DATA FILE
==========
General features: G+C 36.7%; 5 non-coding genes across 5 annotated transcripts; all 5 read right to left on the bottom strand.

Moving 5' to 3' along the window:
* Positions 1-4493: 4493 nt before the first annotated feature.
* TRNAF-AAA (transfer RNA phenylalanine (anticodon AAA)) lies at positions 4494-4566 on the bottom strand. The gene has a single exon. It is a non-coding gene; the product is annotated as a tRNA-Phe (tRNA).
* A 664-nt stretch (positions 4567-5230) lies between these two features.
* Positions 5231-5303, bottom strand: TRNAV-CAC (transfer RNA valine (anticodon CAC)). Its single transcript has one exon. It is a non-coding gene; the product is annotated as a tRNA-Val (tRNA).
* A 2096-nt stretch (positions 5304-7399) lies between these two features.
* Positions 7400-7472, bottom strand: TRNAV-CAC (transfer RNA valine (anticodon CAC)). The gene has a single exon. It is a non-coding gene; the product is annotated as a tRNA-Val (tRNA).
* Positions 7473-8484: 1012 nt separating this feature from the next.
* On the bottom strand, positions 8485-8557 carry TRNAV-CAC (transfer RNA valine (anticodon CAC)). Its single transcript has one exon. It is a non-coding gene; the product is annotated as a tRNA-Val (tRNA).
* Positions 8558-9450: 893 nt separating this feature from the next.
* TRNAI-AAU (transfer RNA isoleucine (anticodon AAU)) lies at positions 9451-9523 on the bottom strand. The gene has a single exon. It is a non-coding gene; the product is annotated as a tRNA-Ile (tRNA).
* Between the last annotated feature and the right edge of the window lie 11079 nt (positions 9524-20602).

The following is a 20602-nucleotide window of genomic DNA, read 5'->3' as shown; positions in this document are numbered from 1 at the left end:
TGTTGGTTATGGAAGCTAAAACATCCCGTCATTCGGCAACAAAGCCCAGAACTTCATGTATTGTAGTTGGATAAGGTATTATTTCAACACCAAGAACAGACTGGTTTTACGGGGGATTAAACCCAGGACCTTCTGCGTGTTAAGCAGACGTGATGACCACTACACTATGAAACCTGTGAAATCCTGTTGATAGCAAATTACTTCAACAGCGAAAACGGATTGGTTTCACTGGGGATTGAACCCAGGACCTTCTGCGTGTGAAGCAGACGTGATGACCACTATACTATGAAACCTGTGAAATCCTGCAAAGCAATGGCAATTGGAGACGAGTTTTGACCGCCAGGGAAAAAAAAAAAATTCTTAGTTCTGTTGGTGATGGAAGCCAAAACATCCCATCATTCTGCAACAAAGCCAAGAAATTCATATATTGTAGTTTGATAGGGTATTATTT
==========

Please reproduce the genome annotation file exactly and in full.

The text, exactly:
General features: G+C 36.7%; 5 non-coding genes across 5 annotated transcripts; all 5 read right to left on the bottom strand.

Moving 5' to 3' along the window:
* Positions 1-4493: 4493 nt before the first annotated feature.
* TRNAF-AAA (transfer RNA phenylalanine (anticodon AAA)) lies at positions 4494-4566 on the bottom strand. The gene has a single exon. It is a non-coding gene; the product is annotated as a tRNA-Phe (tRNA).
* A 664-nt stretch (positions 4567-5230) lies between these two features.
* Positions 5231-5303, bottom strand: TRNAV-CAC (transfer RNA valine (anticodon CAC)). Its single transcript has one exon. It is a non-coding gene; the product is annotated as a tRNA-Val (tRNA).
* A 2096-nt stretch (positions 5304-7399) lies between these two features.
* Positions 7400-7472, bottom strand: TRNAV-CAC (transfer RNA valine (anticodon CAC)). The gene has a single exon. It is a non-coding gene; the product is annotated as a tRNA-Val (tRNA).
* Positions 7473-8484: 1012 nt separating this feature from the next.
* On the bottom strand, positions 8485-8557 carry TRNAV-CAC (transfer RNA valine (anticodon CAC)). Its single transcript has one exon. It is a non-coding gene; the product is annotated as a tRNA-Val (tRNA).
* Positions 8558-9450: 893 nt separating this feature from the next.
* TRNAI-AAU (transfer RNA isoleucine (anticodon AAU)) lies at positions 9451-9523 on the bottom strand. The gene has a single exon. It is a non-coding gene; the product is annotated as a tRNA-Ile (tRNA).
* Between the last annotated feature and the right edge of the window lie 11079 nt (positions 9524-20602).

The following is a 20602-nucleotide window of genomic DNA, read 5'->3' as shown; positions in this document are numbered from 1 at the left end:
TGTTGGTTATGGAAGCTAAAACATCCCGTCATTCGGCAACAAAGCCCAGAACTTCATGTATTGTAGTTGGATAAGGTATTATTTCAACACCAAGAACAGACTGGTTTTACGGGGGATTAAACCCAGGACCTTCTGCGTGTTAAGCAGACGTGATGACCACTACACTATGAAACCTGTGAAATCCTGTTGATAGCAAATTACTTCAACAGCGAAAACGGATTGGTTTCACTGGGGATTGAACCCAGGACCTTCTGCGTGTGAAGCAGACGTGATGACCACTATACTATGAAACCTGTGAAATCCTGCAAAGCAATGGCAATTGGAGACGAGTTTTGACCGCCAGGGAAAAAAAAAAAATTCTTAGTTCTGTTGGTGATGGAAGCCAAAACATCCCATCATTCTGCAACAAAGCCAAGAAATTCATATATTGTAGTTTGATAGGGTATTATTT